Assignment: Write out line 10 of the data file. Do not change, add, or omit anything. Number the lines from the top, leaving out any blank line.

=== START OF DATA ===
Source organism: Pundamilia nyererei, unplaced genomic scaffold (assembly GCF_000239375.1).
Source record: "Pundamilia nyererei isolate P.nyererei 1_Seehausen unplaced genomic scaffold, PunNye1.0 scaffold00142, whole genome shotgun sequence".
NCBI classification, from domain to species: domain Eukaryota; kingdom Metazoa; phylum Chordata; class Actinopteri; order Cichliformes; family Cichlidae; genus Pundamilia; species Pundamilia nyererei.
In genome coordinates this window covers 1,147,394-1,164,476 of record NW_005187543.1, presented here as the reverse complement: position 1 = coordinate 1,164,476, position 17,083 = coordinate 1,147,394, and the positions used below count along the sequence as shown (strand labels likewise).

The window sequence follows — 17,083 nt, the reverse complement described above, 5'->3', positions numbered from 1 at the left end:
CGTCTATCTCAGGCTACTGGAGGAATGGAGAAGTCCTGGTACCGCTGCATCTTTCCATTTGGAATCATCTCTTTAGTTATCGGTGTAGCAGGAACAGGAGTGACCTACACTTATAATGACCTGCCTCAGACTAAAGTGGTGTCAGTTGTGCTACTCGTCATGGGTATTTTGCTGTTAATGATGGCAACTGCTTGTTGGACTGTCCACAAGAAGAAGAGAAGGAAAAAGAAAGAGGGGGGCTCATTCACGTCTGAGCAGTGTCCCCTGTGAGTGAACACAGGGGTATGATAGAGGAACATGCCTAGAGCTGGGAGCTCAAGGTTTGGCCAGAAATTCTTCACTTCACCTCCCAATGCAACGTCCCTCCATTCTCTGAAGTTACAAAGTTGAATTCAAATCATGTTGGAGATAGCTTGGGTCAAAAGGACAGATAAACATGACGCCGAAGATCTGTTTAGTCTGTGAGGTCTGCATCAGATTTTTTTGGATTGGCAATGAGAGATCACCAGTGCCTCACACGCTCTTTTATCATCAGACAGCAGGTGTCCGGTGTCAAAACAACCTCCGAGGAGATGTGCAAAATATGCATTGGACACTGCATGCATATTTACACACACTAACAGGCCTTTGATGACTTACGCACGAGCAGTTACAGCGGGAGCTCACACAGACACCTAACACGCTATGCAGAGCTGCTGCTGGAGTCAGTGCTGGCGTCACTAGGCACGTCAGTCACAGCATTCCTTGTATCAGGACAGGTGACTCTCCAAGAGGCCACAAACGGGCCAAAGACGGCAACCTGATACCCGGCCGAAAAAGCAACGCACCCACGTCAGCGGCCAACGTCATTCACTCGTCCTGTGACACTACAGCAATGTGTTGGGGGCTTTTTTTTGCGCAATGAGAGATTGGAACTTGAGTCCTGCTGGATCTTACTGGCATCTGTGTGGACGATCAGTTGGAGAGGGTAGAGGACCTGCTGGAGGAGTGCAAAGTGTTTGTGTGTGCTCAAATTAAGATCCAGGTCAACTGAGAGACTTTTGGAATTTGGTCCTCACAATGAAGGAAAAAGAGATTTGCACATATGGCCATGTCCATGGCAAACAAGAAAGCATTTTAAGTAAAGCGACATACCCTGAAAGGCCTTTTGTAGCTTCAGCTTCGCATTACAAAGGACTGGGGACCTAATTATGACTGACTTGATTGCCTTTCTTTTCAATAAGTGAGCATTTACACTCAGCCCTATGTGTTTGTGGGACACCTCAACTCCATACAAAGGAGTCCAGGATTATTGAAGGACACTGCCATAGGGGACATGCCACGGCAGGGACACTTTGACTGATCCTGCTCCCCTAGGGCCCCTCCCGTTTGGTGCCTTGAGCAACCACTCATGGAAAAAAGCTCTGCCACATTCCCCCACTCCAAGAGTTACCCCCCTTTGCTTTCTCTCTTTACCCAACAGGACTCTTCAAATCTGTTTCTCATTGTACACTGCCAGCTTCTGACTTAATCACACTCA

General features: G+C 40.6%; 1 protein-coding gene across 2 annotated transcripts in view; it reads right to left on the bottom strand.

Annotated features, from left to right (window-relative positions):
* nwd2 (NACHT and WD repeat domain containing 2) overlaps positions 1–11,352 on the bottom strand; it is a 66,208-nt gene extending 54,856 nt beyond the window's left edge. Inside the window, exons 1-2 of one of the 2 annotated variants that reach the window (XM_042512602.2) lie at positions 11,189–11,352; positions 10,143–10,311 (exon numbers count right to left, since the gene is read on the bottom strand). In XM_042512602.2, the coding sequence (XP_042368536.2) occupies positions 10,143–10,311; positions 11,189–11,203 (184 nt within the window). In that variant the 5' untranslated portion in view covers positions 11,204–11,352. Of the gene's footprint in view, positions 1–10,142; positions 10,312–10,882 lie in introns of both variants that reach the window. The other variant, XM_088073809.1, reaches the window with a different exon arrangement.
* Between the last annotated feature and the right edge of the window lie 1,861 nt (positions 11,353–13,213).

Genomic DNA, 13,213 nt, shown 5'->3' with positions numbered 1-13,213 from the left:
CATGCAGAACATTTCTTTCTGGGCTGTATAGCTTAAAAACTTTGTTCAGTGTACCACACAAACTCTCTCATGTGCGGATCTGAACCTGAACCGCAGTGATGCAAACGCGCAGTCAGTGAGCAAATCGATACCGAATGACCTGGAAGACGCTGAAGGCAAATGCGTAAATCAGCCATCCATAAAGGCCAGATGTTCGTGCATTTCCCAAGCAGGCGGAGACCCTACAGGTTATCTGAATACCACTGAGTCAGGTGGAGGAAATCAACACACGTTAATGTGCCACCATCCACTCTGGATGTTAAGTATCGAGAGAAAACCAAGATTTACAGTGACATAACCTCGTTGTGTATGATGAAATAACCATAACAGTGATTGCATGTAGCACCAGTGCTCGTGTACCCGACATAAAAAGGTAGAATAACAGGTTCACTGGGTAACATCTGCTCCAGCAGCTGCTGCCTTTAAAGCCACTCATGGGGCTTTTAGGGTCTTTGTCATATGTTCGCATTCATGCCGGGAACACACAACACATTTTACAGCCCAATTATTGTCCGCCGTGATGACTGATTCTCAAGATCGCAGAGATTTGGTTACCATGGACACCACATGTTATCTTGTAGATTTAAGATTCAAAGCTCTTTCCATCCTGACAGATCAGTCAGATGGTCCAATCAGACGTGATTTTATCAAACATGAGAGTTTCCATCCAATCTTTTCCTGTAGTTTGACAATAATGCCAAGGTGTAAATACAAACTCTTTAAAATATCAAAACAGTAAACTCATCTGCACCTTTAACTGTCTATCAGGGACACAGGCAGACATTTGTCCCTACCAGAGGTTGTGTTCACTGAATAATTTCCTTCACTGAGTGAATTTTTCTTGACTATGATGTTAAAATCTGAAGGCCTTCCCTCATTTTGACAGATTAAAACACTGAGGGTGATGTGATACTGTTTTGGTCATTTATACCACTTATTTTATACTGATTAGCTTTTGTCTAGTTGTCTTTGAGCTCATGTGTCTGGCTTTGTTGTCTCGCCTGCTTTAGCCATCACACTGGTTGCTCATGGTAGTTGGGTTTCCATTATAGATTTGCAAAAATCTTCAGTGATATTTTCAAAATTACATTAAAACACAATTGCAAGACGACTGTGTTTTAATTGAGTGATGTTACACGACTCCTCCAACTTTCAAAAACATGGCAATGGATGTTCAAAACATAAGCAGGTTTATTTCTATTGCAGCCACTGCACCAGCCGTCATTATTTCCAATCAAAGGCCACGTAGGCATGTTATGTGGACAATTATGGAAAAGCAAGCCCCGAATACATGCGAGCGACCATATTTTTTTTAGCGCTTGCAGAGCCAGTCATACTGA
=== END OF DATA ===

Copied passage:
* Between the last annotated feature and the right edge of the window lie 1,861 nt (positions 11,353–13,213).